This post may also be shared on: #MomentsofHope #TestimonyTuesday, #RaRaLinkup, #TellHisStory, #Thought-Provoking Thursday, #Heart Ecnouragement, #DanceWithJesus, #LLMLinkup, Faith-Filled Friday, Sitting Among Friends, and #SoulSurvivalLinkup.

 

Lie 2: Your Sin is Special

(A series on lies sin tells us to tempt us and trick us. Join me in exposing sin’s lies to God’s Word in this 8 part series.)

We don’t like to talk about our sin because we think people will judge us.

So we believe a lie that keeps us isolated and alone, one that falsely inflates our egos.

We believe our sin is special.

Convinced people won’t understand why we sin, we hide it. After all, they don’t know what leads us to make our choices. Despite what the old adage suggests, nobody, by walking a mile in another person’s shoes, knows the feel of the fit on the shoe owner’s feet.

It’s true- we are all individual people, with individual accounts to give before God. But when our individualized sin appears to be what’s special about us, we have a problem.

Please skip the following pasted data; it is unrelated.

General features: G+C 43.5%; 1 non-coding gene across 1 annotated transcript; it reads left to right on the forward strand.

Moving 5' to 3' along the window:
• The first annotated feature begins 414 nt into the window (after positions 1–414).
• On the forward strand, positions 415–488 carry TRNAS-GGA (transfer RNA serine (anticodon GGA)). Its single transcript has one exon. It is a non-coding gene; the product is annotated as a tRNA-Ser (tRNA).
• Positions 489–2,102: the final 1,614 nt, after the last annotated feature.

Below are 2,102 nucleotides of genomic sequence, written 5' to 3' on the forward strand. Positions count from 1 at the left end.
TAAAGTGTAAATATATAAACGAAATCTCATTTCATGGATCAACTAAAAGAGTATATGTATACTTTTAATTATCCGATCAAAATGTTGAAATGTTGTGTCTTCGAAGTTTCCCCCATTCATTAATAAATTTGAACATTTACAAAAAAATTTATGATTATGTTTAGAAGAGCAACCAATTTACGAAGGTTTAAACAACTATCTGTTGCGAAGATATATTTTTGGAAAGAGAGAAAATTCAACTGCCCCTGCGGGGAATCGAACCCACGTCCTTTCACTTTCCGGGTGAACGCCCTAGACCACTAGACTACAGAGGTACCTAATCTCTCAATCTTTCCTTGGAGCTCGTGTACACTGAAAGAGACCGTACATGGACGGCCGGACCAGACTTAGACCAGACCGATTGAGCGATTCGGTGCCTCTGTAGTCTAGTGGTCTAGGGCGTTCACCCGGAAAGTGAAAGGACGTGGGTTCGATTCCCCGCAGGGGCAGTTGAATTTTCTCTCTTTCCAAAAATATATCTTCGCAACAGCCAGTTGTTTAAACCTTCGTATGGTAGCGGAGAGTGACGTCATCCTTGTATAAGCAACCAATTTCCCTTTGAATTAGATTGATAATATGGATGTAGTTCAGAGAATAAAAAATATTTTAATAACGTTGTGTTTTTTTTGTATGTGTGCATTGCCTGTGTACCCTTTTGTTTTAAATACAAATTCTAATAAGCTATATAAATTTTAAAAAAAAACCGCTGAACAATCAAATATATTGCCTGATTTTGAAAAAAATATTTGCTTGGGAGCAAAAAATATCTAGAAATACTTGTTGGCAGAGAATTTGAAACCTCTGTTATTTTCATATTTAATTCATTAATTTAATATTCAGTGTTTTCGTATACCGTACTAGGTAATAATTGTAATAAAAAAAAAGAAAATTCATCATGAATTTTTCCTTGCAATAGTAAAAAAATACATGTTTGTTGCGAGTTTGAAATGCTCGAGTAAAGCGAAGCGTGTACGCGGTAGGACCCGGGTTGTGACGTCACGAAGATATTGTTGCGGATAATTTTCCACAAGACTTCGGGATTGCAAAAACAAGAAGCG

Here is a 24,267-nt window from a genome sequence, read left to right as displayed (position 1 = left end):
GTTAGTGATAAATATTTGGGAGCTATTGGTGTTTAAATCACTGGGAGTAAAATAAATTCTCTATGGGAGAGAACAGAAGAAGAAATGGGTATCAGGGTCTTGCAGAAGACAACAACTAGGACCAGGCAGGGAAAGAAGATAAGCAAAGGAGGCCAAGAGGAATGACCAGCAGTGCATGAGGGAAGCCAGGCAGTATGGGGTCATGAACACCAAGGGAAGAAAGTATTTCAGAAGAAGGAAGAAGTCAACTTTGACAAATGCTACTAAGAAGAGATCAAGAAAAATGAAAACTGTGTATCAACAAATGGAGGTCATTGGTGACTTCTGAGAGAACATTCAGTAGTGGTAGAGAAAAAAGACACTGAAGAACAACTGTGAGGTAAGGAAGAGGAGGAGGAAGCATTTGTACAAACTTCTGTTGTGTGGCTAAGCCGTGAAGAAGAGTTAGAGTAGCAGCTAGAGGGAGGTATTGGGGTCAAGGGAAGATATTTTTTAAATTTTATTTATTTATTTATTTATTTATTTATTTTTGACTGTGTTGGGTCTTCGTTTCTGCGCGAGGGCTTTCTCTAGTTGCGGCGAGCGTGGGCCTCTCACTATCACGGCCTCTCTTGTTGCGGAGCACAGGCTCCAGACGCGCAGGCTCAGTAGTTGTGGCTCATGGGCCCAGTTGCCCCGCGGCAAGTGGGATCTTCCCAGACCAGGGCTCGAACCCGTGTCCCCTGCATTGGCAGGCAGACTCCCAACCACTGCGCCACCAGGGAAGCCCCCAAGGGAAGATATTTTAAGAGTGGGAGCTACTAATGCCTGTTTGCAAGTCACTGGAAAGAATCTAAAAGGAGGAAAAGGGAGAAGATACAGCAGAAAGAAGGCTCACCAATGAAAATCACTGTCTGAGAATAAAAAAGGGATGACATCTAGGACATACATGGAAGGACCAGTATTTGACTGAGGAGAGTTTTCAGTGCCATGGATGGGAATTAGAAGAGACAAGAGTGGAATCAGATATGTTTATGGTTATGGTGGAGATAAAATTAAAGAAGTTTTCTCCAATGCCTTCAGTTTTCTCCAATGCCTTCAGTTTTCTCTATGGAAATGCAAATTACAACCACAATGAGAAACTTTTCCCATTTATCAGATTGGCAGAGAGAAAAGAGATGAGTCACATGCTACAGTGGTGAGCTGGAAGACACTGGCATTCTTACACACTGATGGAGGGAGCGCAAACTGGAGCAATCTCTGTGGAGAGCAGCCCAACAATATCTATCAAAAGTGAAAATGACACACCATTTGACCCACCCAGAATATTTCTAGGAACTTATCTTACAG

The inflation makes it seem as though our sins and our identities are one in the same. This lie makes a mess of our relationships, our concept of honesty, and our sense of shame. It makes a mess of us, melding us into people who hold sin in high regard.

lie2_verse

When we believe our sins are special, then:

  • Talking about them is risky
  • Our excuses seem valid
  • Others can’t get close to our real, imperfect selves
  • Sin’s isolating effect is falsely normalized
  • Sin looks way bigger than it is
  • We compare our sins
  • The forgiver of our sins seems under-equipped